When Kenneth passed away I did the eulogy for him in the Methodist Church on Sint Eustatius. Right across from that church is the Old English church yard and cemetery in which some of my ancestors the Richard Horton and his mother-in-law Joanna Dinzey are buried.

In that eulogy I covered the friendship which he and I carried from when I first met him in 1956 in the schoolyard of Mgsr. Zwijzen college on Curacao where we were both going to the MULO. He was five years older than me but later on our lives crossed in the political world and we shared many years together travelling and attending meetings all over the world so that he gave me a bucket full of good memories and jokes that I share every now and then with friends. When my wife Lynne was expecting our youngest son Peter, I told Kenneth that if its a boy I will have to add Albert to his name. And so it became Peter Charles Albert Johnson. And many times, Peter has reminded me “Now don’t forget the Albert.”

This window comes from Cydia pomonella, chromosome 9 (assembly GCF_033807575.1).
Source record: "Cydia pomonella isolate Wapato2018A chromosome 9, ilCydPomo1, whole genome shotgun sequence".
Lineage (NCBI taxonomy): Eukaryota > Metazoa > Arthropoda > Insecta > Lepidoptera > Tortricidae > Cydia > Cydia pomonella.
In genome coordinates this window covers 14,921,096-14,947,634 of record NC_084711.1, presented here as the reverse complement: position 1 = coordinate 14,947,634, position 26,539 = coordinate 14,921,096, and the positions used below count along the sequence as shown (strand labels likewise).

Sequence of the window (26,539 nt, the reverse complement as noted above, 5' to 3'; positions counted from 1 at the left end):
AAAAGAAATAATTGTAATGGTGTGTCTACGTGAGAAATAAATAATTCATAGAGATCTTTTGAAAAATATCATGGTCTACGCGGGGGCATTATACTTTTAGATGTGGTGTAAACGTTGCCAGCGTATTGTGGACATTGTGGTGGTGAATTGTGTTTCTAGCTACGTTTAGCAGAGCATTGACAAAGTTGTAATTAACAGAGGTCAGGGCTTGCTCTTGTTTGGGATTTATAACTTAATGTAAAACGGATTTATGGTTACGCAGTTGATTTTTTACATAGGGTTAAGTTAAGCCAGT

Louise on the other hand became a close friend because she had been friends with my brother Freddie the teacher. Back in the nineteen forties the Nuns started a teacher training course for the three Windward Islands and a number of the students were from Saba and St. Eustatius. Some of them were even on a sloop when a hurricane caught up with them and they were nearly lost. I believe that Louise was one of those on board as well as my brother Freddie. I have written about that before.

Many of those students who did not become teachers went on in their own way to become famous. nevertheless . One of them was the famous Leo Chance who later in life became the longest serving Minister of Government of the Netherlands Antilles. My brother Freddie told me that Leo must have been eighteen years of age when he went down to the square and made a rousing speech in support of the Democratic Party. The Nuns as reverend as they might have been were not amused. They were in support of the National Party which was favoured by the Catholic church and so Mr. Chance moved on to Aruba and made his fame from that island.